EU Raids Intel Offices

EC investigators Raid IntelEuropean Commission heavies made an unscheduled visit to Intel offices in Europe today as the chip maker’s offices were raided in connection with suspected anti-trust violations.

The European antitrust regulators started booting in doors two weeks after rival U.S. chip-maker Advanced Micro Devices filed a lawsuit claiming Intel used its market dominance to coerce computer makers away from using their AMD chips.

European Commission spokesman Jonathan Todd explained, ‘Directorate General Competition officials, accompanied by officials from national competition authorities, are conducting inspections of several premises of Intel in Europe as well as a number of IT firms manufacturing or selling computers.”

A statement from the European Union head office added, “Investigations are being carried out in the framework of an ongoing competition case.”

Intel spokesman Chuck Malloy confirmed that the raids took place, adding that his company was cooperating fully while insisting that it was “all a stitch up and society’s to blame” (or words to that effect).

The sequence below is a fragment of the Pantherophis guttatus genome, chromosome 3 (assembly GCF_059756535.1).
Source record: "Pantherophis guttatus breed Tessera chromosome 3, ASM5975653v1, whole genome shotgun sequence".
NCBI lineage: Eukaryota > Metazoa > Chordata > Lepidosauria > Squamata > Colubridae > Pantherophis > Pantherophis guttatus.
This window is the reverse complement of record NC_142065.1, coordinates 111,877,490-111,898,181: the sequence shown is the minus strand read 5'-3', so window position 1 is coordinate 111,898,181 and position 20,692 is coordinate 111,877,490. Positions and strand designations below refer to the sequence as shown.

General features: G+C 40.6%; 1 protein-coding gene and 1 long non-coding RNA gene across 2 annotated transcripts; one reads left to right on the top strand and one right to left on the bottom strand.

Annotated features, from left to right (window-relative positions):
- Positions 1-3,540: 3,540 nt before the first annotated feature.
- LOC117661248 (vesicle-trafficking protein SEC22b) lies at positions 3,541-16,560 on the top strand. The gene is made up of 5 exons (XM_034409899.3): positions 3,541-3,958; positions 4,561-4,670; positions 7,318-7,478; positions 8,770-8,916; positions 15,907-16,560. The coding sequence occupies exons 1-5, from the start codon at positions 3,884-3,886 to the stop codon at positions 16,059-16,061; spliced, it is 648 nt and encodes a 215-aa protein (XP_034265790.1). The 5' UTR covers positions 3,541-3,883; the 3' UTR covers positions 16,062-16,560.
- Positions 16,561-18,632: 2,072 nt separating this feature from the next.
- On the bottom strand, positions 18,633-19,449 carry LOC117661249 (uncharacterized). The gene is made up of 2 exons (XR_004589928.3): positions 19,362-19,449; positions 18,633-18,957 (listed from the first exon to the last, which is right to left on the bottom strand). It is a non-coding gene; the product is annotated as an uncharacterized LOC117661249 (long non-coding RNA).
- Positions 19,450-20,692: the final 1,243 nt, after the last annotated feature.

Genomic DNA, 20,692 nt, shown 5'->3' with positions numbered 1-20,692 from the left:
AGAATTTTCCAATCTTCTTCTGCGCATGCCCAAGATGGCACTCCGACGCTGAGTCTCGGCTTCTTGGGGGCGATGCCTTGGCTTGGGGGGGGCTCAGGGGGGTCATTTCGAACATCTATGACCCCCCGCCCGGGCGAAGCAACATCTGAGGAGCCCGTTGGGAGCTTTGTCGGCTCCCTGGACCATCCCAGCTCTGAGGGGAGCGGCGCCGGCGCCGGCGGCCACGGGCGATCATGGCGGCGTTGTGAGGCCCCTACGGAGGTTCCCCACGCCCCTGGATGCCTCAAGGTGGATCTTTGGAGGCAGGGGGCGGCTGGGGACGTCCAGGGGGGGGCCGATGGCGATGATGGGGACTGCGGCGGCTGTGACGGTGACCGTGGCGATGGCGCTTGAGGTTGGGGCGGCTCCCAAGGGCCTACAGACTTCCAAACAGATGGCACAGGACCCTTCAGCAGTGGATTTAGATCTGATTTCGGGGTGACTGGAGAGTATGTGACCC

The EU has been investigating claims about Intel using unfair business practices to persuade clients to buy its chips to the exclusion of rivals’ chips for some time.

An initial investigation was demanded by Advanced Micro Devices several years ago, but in 2002 EU antitrust regulators reached a preliminary conclusion that there was insufficient evidence to bring any charges.

AMD kept up the pressure, nagging regulators into looking into Intel’s business practices again, with the commission sending out formal notices to France, the Netherlands, Finland, Sweden, Italy and Germany last year.

EC investigators Raid IntelThese requested information on government procurement tenders for computers containing requirements that they specify Intel chips or request a chip speed exclusive to Intel.

Late last month, AMD sued Intel for billions of dollars in a Delaware federal court, insisting that Intel bullied 38 computer companies into buying Intel chips.

Intel told them to stick their allegations when their chips don’t shine, suggesting that they were just whining away like a big girl because of their secondary market position (we’re paraphrasing slightly here).

Much as we enjoy corporate fisticuffs, we reckon that the issue would be best resolved without assisting zillions of smarmy lawyers to get even richer.

We reckon a playground fight would be far more fun.

Fight Fight!